Real Estate Fraud: Two Years Prison

Real Estate Fraud: Two Years Prison

Chantilly woman is sentenced.

— A Chantilly woman has been sentenced to two years in prison and ordered to pay more than half a million dollars in restitution for her part in a real-estate fraud. She is Melissa McWilliams, 35.

She was among four people who pleaded guilty Feb. 19, in federal court in Alexandria to conspiring to fraudulently take over the titles of homes in Washington, D.C., without the real property owners’ knowledge, selling those homes and keeping the profit.

According to court records, Jamaul Roberts, 25, College Park, Md., conspired with others to visit the D.C. tax courts to identify properties with overdue property tax bills. They used sources such as and the D.C. property tax database to locate vulnerable properties where they could take over the home’s title without the real owners’ knowledge.

These homes included those left vacant, passed on to heirs after the owner’s death, or owned by elderly, nursing-home residents who didn’t understand the transactions taking place.

The fraudulent sales were facilitated by two settlement agents, Patricia Mantilla, 35, of Lorton, and McWilliams. Both worked at Ace Title & Escrow in Annandale.

The agents knew the home sales were fraudulent and that the owners appearing at settlement were not the rightful owners. They also assisted the conspirators in hiding profits on the property sales from other parties involved in the sale through fictitious invoices to be paid at closing.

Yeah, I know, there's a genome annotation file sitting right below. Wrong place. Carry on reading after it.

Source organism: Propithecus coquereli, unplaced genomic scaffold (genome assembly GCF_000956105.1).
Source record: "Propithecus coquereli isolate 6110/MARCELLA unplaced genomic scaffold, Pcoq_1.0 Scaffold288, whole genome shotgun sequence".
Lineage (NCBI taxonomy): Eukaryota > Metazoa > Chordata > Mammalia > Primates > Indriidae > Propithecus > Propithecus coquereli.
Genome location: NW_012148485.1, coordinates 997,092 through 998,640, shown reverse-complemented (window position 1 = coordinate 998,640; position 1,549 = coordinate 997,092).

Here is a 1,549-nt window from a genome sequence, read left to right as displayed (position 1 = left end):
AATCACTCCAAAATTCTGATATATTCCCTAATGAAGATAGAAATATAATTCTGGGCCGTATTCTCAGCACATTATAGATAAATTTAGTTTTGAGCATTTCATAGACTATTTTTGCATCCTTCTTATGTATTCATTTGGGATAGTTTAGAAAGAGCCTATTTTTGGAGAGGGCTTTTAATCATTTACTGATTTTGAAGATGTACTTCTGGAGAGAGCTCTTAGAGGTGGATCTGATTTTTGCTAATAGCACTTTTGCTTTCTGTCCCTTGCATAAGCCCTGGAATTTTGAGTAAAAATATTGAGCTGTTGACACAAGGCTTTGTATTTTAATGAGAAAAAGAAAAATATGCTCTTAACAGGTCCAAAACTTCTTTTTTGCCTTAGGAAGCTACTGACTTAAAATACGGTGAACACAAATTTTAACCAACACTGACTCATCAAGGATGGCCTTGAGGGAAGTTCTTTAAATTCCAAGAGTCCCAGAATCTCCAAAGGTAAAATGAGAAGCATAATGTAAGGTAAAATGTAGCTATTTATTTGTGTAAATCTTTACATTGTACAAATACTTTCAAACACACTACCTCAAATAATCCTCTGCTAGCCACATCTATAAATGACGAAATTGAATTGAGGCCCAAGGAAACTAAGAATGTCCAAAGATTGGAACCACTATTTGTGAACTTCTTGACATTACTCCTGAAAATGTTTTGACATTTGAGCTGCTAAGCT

The conspirators, including Michael Brown, 41, Hyattsville, Md., recruited straw sellers to sign documents and falsely represent themselves as the property owners. Brown, for example, appointed himself the personal representative of the rightful owner of a property and prepared a fake death certificate for the owner, even though the owner was still living. He then tried selling that property to another member of the conspiracy for $350,000.

During the course of the scheme, numerous properties were fraudulently sold, resulting in more than $1 million in actual and intended losses.

But eventually, authorities learned what was happening and all four people involved were arrested. And in February in U.S. District Court in Alexandria, Mantilla and McWilliams both pleaded guilty before Judge Gerald Bruce Lee to conspiring to commit wire fraud.

Mantilla returned to court April 26 and, at that time, she was sentenced to two years in prison followed by three years supervised release. Lee also ordered her to pay $643,521 in restitution.

McWilliams learned her fate June 7, when Lee sentenced her, as well, to two years incarceration and three years supervised release. He then ordered her to pay $643,465 in restitution.